The John Carpenter version is one of those rare remakes that is superior to the original. Infintely so, even though I'm sure there are dedicated b-movie originalists who adore the 1951 black and white schlock and will argue to the death in favor of its schlocky genius.
They will be wrong. Remakes are all about context. To be remade as in the late 70s and early 80s, is especially in sci-fi/horror, is to have been born in the last golden age of your genre. Even after the big, brassy, majesty of Star Wars, this was the era of sci-fi as art film, commercially-sized. Like Alien, whose trailer should be in the MoMa permanent collection, and whose titular creature does not even appear until half way through the movie (making all the more scarier). Or Outland. Or Altered States. Or, in the pure horror realm, An American Werewolf in London.
These are all masterpieces, a word not lightly used by me. (Except for maybe Altered States.) The sheer quality of these movies was something I always felt like I knew, even as a kid, and not just because I was six years old when I saw Alien in the theater, or a few years later when I saw a double feature of American Werewolf and Outland. (Both true!) I have gone back and seen all of these movies again recently, curious as to whether they loomed mythically large in my mind by virtue of youthful viewing or were genuinely great. Turns out that they seemed great because they were.
Even The Thing, with it's bloody puppetry and practical effects, held up entirely. Or maybe it held up precisely because of those effects. The limitations made the film focus on generating fear mostly from atmosphere and character psychology, and the pointed use of the occasional gnarly head-turned-into-a-crab-monster.
Fangoria centerfold gnarliness aside, what really comes through in the movie is the lonely, claustrophobic, frozen waste of the Antarctic research station where Kurt Russell, Wilford Brimley, et. al. find themselves stuck with that thawed out shape-shifter. More dangerous than the monster almost is the cold and isolation, things that are rarely conveyed well in film. But The Thing does just that, by alternating between gore and quiet in such a way that films no longer understand, or have the patience for.
Which is why I do not have high hopes for The Thing re-remake, or prequel as they're calling it. The trailer is all about scares, jumps, and people being dragged off into the snow. The emblematic sequence of John Carpenter's The Thing is the least kinetic, when everyone is tied up, waiting to find out who among them is not really them at all. It's scariest when the heated needle sizzles into the blood harmlessly, because it means we still don't know who's human. And when the poor humans do find out, there's nowhere for them to go. Because the final enemy is outside. Which is why the end of The Thing is so great.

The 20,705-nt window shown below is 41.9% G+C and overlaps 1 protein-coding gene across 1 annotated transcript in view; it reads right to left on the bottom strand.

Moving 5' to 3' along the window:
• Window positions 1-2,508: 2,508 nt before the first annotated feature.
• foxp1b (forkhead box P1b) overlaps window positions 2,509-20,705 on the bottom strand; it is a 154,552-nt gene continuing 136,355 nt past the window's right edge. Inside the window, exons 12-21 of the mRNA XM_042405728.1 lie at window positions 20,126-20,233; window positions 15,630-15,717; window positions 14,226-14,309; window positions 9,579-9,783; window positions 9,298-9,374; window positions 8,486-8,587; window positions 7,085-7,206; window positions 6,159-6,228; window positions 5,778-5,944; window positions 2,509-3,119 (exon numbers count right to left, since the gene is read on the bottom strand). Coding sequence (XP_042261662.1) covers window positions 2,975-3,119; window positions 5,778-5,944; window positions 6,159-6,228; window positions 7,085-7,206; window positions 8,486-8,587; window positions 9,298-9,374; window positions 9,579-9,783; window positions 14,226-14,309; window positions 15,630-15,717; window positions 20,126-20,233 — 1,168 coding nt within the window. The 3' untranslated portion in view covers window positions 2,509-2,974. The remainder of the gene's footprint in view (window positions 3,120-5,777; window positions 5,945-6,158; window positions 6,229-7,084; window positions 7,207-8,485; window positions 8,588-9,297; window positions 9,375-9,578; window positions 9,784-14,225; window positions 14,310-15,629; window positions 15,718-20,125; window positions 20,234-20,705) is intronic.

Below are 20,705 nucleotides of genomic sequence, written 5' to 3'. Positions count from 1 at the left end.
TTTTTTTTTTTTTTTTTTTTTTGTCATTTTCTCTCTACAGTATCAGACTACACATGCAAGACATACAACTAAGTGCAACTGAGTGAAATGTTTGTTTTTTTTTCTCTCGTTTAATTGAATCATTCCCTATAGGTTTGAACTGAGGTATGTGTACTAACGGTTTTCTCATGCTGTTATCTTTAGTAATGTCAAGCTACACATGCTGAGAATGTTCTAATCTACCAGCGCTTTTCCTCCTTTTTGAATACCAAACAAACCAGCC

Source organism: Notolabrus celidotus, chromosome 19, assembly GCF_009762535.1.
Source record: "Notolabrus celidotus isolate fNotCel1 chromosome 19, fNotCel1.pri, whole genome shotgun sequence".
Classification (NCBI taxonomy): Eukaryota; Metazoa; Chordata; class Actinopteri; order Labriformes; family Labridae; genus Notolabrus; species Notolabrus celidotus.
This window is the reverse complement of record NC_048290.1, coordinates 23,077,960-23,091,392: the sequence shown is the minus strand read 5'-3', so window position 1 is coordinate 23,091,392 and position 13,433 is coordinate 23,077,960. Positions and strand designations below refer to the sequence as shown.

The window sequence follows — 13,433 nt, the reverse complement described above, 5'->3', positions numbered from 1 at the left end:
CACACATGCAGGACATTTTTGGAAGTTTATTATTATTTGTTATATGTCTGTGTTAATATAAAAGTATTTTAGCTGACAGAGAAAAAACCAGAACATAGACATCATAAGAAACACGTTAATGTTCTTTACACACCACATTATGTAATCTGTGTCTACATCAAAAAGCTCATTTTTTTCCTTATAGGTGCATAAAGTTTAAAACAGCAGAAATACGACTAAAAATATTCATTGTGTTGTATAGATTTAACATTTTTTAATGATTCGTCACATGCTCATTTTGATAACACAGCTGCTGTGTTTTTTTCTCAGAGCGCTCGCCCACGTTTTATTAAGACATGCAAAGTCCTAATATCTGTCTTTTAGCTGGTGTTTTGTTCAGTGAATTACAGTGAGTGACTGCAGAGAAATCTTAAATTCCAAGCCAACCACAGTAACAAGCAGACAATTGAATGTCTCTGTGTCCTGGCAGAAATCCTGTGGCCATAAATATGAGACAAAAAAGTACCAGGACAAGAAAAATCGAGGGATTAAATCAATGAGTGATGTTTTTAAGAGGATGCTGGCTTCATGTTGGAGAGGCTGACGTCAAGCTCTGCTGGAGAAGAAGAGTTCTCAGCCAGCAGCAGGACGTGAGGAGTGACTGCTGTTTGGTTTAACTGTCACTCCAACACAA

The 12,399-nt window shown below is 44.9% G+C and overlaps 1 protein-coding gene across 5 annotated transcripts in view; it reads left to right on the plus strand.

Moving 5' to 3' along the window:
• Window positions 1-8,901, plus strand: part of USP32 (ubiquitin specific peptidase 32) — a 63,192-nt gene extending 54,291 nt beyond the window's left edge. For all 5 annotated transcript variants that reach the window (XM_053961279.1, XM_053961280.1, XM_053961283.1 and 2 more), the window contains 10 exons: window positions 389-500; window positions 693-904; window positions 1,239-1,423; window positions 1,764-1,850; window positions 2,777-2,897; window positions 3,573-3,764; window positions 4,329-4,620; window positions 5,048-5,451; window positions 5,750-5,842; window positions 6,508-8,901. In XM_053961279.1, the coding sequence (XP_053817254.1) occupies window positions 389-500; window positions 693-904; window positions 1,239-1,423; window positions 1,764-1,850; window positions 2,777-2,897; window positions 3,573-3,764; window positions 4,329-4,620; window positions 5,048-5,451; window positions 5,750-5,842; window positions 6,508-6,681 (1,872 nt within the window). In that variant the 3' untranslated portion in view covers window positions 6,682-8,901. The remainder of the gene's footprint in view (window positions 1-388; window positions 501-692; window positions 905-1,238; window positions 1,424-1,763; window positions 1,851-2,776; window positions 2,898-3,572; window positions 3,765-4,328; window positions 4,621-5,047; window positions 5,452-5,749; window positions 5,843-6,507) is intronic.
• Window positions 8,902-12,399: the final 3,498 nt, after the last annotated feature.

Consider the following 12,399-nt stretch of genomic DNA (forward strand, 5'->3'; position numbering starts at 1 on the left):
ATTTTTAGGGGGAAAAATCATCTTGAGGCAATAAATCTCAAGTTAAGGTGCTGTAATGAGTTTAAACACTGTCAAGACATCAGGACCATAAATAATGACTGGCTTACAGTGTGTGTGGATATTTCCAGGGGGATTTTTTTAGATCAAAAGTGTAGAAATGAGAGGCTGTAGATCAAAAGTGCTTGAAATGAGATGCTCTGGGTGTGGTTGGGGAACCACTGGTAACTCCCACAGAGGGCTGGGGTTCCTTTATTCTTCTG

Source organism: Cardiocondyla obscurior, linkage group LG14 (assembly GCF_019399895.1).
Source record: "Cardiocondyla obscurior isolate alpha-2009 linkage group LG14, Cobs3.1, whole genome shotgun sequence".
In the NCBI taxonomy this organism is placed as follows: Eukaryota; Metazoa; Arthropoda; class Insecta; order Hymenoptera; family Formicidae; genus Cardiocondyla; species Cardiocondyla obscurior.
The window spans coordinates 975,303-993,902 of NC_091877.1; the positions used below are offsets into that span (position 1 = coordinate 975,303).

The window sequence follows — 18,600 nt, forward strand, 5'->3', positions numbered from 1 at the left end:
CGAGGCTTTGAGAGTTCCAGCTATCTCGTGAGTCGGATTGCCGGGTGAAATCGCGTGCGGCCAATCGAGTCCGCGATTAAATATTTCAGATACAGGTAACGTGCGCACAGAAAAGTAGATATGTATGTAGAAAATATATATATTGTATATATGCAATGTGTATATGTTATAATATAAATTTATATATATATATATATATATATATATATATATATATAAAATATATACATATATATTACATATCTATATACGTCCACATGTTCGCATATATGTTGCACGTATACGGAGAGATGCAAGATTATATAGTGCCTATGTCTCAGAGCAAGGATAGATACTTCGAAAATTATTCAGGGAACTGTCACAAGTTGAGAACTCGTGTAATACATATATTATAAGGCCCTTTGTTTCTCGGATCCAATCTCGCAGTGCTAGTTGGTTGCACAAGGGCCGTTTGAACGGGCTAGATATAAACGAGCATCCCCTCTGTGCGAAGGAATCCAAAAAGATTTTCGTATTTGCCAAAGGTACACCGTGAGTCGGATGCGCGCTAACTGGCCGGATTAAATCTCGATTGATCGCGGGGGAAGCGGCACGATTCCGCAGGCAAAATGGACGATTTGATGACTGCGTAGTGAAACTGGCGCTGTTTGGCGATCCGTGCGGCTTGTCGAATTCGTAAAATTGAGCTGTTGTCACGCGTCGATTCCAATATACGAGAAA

Anyhow, this whole jag about The Thing's atmospherics was mostly meant as an introduction to these photos of Antarctica:
Via BibliOdyssey, woodcut illustrations from Ulisse Aldrovandi's Monstrorum Historia, a work of natural history by an Anabaptist heretic who didn't believe in the Trinity but did believe in this dude:
As with all seventeenth century science, Aldrovandi's field notes overlap at times with AD&D Module X4. If only he had been able to nail down AC, hit points, etc., the world would not have been forced to wait three centuries for Gygax's Monster Manual with its awesomely inferior cover and illustrations. According to Linneaus, Aldrovandi was the father of natural history. He created Bolognia's pioneering Botanical Garden. How is there no exhibit on Aldrovandi at the Museum of Jurassic Technology? Maybe there is. I haven't been in a while. A long while, come to think of it. These woodcuts make me want to go back. More: